Teaching Children How to Think
Educating is not easy, and it is even less so when it comes to teaching how to think. This requires effort and dedication. To teach thought, the first thing that we have to consider is that our children are already capable of doing it, for, despite their young age, they have already started developing their logical and reasoning abilities.
Obeying is not learning
Contrary to what we are used to hearing, following directions is not the same as learning, issuing commands is not teaching; it just serves to create submission.
You can ask a pet to obey, for they do not think and their training happens because they obey in exchange for a prize or recognition.
However, our children, being human beings, despite their still young age, have the ability to think, to understand, and to reason, and of course, they have the right to be themselves, with their own ideas, convictions, and beliefs, even if we do not agree with them.
“Education is identical with helping the child realize his potentialities.”
The difficulty of educating without submission
Without a doubt, if we look at this from the perspective of an adult educator, it is much more difficult to educate without asking for obedience. It’s harder to teach using mutual respect, valuing and teaching our children how to think.
During our childhood, we have the ability to absorb everything that is around us and to go on forming an idea of the world, adapted to our age. This means that if we simply teach our children to obey, when they reach adulthood, it will be difficult for them to exercise critical thinking. They’ll have a fear of punishment and will be hesitant to express their own opinions. But the child will learn that he is not important to the world, feeling insecure as a result.
As such, the difficulty of education comes without a doubt when we want to teach the child to think, to understand, to draw their own conclusions and reflections.
Dedication, time, and stimulation
Teaching critical thinking implies dedication, time, patience, and knowing the right strategies. For this, it is necessary to have a reflexive, respectful attitude that stems from love.
Without a doubt, we must allow our children to grow emotionally healthily, to feel loved, respected, and listened to. As such, they will grow up sure of themselves and strong enough to face the adversities of life when they are an adult, knowing how to reflect on these challenges and make the best decisions.
How to teach thought?
To teach thought, it is important to keep in mind a series of educational strategies that day by day will allow the child to grow, defining himself, learning and understanding the world and what is more beneficial for him and for his life path, always counting on our love, support, and closeness. These strategies are:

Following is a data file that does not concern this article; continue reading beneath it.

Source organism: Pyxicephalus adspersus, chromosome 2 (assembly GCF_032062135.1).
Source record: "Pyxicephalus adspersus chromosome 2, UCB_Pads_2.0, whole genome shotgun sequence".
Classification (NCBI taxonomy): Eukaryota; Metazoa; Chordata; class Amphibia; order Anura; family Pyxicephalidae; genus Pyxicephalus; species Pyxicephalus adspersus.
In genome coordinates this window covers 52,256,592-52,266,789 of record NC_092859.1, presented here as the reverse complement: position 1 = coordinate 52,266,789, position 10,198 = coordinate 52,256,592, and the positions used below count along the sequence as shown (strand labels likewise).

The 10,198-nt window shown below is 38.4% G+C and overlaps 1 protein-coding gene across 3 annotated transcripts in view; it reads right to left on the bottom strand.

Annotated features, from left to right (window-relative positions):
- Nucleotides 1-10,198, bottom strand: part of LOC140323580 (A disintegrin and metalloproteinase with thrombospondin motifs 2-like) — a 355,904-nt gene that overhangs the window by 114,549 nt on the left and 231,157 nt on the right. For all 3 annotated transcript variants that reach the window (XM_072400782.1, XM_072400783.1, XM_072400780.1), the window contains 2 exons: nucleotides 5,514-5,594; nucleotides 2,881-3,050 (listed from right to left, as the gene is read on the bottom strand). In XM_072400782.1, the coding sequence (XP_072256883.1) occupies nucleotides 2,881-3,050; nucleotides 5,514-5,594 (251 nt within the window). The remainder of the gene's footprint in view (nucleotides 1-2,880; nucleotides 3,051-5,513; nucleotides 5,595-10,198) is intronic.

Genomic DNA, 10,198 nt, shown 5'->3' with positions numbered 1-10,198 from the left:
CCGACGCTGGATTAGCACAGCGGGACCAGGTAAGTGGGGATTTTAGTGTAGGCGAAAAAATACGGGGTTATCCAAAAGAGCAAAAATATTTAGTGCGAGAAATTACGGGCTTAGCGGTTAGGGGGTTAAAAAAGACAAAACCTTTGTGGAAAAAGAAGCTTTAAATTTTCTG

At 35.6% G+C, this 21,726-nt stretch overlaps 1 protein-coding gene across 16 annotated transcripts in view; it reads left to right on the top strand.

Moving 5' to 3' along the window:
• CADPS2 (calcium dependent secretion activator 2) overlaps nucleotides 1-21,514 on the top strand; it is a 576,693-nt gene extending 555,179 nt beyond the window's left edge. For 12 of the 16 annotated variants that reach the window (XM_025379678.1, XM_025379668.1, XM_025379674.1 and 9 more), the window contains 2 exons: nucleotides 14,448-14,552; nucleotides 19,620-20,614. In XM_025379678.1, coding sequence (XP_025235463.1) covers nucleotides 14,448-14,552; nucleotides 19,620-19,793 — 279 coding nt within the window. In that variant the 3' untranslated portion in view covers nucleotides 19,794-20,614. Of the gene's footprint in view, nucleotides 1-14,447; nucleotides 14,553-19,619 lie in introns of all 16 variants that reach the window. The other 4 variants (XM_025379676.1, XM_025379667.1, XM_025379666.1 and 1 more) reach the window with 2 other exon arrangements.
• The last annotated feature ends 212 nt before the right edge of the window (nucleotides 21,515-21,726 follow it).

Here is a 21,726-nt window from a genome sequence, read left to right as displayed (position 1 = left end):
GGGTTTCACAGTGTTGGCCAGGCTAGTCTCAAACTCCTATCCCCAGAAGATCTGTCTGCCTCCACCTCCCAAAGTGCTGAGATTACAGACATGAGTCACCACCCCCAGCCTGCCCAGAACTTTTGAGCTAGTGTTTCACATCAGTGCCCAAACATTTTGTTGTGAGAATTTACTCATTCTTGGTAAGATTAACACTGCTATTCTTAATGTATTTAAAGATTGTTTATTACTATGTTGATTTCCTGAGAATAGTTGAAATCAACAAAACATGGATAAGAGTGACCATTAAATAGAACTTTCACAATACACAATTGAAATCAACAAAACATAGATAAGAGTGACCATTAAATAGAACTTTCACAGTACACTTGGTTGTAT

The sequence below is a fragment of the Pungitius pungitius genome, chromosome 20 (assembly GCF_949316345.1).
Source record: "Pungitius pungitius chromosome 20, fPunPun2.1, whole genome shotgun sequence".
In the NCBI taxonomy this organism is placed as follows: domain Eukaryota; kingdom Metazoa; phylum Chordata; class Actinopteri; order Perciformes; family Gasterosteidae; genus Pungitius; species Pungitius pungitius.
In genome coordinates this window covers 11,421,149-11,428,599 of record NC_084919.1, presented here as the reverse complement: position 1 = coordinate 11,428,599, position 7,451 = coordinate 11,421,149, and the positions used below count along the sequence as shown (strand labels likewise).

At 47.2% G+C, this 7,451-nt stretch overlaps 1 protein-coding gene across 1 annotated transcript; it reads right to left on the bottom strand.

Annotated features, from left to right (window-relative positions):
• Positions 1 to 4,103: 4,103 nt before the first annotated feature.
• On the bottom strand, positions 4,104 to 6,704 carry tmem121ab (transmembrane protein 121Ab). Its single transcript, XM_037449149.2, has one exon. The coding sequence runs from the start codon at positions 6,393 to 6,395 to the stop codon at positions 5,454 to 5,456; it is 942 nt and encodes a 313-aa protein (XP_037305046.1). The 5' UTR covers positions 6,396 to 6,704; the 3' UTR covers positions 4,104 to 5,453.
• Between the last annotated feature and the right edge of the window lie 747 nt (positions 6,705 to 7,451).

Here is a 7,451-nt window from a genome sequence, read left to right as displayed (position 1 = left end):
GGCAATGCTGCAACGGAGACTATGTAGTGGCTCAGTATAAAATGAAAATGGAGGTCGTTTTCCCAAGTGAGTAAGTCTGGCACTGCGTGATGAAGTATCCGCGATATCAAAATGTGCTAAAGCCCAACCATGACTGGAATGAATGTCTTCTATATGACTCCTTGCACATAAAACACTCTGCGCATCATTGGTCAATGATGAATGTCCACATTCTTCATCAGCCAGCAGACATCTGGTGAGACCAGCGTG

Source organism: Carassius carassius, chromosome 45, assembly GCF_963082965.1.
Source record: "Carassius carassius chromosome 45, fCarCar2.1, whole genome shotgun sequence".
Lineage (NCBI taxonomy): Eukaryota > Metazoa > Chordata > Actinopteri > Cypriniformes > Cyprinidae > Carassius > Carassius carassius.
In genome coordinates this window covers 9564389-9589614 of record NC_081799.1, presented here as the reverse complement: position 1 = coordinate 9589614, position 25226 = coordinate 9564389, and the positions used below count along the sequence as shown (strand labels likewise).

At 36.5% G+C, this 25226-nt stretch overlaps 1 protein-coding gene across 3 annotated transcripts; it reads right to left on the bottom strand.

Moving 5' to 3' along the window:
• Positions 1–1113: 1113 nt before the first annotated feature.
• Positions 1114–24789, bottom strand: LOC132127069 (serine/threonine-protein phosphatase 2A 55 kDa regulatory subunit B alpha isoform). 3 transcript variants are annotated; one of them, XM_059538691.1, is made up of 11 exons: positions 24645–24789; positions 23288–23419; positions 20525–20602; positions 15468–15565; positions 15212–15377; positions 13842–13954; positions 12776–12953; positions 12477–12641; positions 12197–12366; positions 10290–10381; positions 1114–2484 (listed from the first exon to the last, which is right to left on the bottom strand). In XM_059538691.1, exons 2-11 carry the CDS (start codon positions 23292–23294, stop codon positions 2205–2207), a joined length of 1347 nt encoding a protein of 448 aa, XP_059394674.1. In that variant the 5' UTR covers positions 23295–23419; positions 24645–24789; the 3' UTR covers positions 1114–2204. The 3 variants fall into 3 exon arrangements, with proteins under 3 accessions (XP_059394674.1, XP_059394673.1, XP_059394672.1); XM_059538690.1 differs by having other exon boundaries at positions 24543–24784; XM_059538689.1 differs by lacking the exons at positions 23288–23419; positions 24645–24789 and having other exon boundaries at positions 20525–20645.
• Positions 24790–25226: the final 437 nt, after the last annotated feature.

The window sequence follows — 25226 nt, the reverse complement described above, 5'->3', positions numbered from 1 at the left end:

- In the first place, showing and expressing to our child that he is the most important thing for us in life, sharing with him the affection, love, and recognition that he deserves for overcoming challenges, learning, and growing.
- Offering them the opportunity to make their own path; that is to say, not giving them finished, solved, or ended situations, but rather, through our support and accompaniment, allowing them to do it, despite the risk of their making a mistake.
- Communication and language are fundamental, and with them, we are referring to the verbal, nonverbal, and the emotional. It is very important to talk to them in a clear, simple and affectionate way.
- It is important to listen to their reasoning and their small decisions, to explain the consequences of these, and in some cases, to let them experience the consequences of their own convictions so that they will draw their own conclusions and learn their own lessons from experience.
- Reinforcing, being positive with them for their small successes and discoveries, and motivating them towards the things that we as adults believe are important for them to learn, for example, hygiene habits, study, behaviors, etc.
It is important to come to agreements, consensual consequences, so that through communication, understanding, and negotiation, the children take part in the decisions, norms, and values that we want to teach them. We must encourage them to think for themselves about what motivates them the most and fills them with hope.
“Do not shelter your children from the difficulties of life; instead, teach them to overcome them.”
In this way our children will grow up emotionally healthy, sure of themselves, and capable of making their own decisions in life.